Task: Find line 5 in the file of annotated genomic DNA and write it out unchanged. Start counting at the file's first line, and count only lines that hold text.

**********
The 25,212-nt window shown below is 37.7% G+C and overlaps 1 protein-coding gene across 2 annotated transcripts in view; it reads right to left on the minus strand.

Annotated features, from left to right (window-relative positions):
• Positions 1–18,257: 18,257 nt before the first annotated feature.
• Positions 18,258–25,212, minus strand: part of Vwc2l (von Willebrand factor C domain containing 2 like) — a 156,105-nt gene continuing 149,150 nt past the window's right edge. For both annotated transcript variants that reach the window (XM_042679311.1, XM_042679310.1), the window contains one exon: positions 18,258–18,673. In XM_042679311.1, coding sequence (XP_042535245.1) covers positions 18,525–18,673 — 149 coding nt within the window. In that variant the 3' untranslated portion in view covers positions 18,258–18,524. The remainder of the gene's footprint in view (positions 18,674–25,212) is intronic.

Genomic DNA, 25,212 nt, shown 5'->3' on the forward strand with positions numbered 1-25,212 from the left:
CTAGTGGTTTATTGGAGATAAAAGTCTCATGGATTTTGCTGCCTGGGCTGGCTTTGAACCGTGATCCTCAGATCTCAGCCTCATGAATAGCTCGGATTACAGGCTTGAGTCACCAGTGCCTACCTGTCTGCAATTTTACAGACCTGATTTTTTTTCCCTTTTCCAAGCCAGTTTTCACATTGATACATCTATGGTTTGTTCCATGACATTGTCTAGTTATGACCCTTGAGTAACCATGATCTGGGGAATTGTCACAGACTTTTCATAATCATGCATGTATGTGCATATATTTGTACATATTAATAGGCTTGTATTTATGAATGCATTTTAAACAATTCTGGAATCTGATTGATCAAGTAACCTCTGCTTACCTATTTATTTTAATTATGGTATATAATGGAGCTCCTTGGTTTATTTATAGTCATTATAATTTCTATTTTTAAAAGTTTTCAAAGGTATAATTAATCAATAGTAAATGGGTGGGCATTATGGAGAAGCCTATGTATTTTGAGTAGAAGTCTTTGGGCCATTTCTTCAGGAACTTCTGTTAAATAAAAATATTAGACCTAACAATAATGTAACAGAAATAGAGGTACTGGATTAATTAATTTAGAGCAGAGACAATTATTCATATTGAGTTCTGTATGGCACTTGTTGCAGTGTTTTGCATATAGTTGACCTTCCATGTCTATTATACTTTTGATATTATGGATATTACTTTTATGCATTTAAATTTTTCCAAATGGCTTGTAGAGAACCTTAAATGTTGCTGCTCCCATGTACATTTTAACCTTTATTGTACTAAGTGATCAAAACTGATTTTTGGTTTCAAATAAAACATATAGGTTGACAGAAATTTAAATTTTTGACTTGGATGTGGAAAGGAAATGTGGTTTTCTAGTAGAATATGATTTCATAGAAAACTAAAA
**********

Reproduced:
Genomic DNA, 25,212 nt, shown 5'->3' on the forward strand with positions numbered 1-25,212 from the left: